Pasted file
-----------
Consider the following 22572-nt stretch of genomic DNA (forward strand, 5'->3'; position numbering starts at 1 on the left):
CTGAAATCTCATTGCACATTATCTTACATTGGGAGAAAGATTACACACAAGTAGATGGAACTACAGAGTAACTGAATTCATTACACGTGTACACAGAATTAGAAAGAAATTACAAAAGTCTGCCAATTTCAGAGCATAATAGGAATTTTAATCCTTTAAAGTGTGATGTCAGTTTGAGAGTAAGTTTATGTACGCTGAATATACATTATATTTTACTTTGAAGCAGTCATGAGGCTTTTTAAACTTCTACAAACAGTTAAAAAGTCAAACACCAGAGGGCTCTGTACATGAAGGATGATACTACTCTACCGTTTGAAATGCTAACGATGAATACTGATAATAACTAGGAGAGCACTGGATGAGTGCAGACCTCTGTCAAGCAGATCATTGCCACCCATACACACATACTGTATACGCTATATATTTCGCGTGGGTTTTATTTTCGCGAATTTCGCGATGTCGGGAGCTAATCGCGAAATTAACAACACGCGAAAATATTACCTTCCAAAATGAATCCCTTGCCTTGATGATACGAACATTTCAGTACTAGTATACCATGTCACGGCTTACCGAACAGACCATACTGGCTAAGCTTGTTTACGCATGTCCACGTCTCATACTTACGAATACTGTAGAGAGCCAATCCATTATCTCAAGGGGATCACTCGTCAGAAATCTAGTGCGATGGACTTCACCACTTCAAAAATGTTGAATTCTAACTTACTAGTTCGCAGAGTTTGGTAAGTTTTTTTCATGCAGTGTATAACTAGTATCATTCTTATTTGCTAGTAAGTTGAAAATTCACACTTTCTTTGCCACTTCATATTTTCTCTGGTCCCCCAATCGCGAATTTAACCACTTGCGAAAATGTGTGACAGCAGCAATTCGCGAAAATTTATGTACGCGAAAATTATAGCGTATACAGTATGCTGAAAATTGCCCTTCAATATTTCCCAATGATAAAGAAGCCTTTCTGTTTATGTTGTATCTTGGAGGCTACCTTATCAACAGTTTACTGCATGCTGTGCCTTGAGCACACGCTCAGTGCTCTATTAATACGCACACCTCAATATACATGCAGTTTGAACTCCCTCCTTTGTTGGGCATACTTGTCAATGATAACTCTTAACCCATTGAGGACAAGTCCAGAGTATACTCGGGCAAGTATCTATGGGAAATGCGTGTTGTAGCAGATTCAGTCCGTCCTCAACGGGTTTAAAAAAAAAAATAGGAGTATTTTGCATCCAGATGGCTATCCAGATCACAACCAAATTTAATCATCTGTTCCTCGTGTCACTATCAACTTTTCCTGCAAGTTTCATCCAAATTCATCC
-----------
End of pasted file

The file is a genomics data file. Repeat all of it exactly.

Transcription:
Consider the following 22572-nt stretch of genomic DNA (forward strand, 5'->3'; position numbering starts at 1 on the left):
CTGAAATCTCATTGCACATTATCTTACATTGGGAGAAAGATTACACACAAGTAGATGGAACTACAGAGTAACTGAATTCATTACACGTGTACACAGAATTAGAAAGAAATTACAAAAGTCTGCCAATTTCAGAGCATAATAGGAATTTTAATCCTTTAAAGTGTGATGTCAGTTTGAGAGTAAGTTTATGTACGCTGAATATACATTATATTTTACTTTGAAGCAGTCATGAGGCTTTTTAAACTTCTACAAACAGTTAAAAAGTCAAACACCAGAGGGCTCTGTACATGAAGGATGATACTACTCTACCGTTTGAAATGCTAACGATGAATACTGATAATAACTAGGAGAGCACTGGATGAGTGCAGACCTCTGTCAAGCAGATCATTGCCACCCATACACACATACTGTATACGCTATATATTTCGCGTGGGTTTTATTTTCGCGAATTTCGCGATGTCGGGAGCTAATCGCGAAATTAACAACACGCGAAAATATTACCTTCCAAAATGAATCCCTTGCCTTGATGATACGAACATTTCAGTACTAGTATACCATGTCACGGCTTACCGAACAGACCATACTGGCTAAGCTTGTTTACGCATGTCCACGTCTCATACTTACGAATACTGTAGAGAGCCAATCCATTATCTCAAGGGGATCACTCGTCAGAAATCTAGTGCGATGGACTTCACCACTTCAAAAATGTTGAATTCTAACTTACTAGTTCGCAGAGTTTGGTAAGTTTTTTTCATGCAGTGTATAACTAGTATCATTCTTATTTGCTAGTAAGTTGAAAATTCACACTTTCTTTGCCACTTCATATTTTCTCTGGTCCCCCAATCGCGAATTTAACCACTTGCGAAAATGTGTGACAGCAGCAATTCGCGAAAATTTATGTACGCGAAAATTATAGCGTATACAGTATGCTGAAAATTGCCCTTCAATATTTCCCAATGATAAAGAAGCCTTTCTGTTTATGTTGTATCTTGGAGGCTACCTTATCAACAGTTTACTGCATGCTGTGCCTTGAGCACACGCTCAGTGCTCTATTAATACGCACACCTCAATATACATGCAGTTTGAACTCCCTCCTTTGTTGGGCATACTTGTCAATGATAACTCTTAACCCATTGAGGACAAGTCCAGAGTATACTCGGGCAAGTATCTATGGGAAATGCGTGTTGTAGCAGATTCAGTCCGTCCTCAACGGGTTTAAAAAAAAAAATAGGAGTATTTTGCATCCAGATGGCTATCCAGATCACAACCAAATTTAATCATCTGTTCCTCGTGTCACTATCAACTTTTCCTGCAAGTTTCATCCAAATTCATCC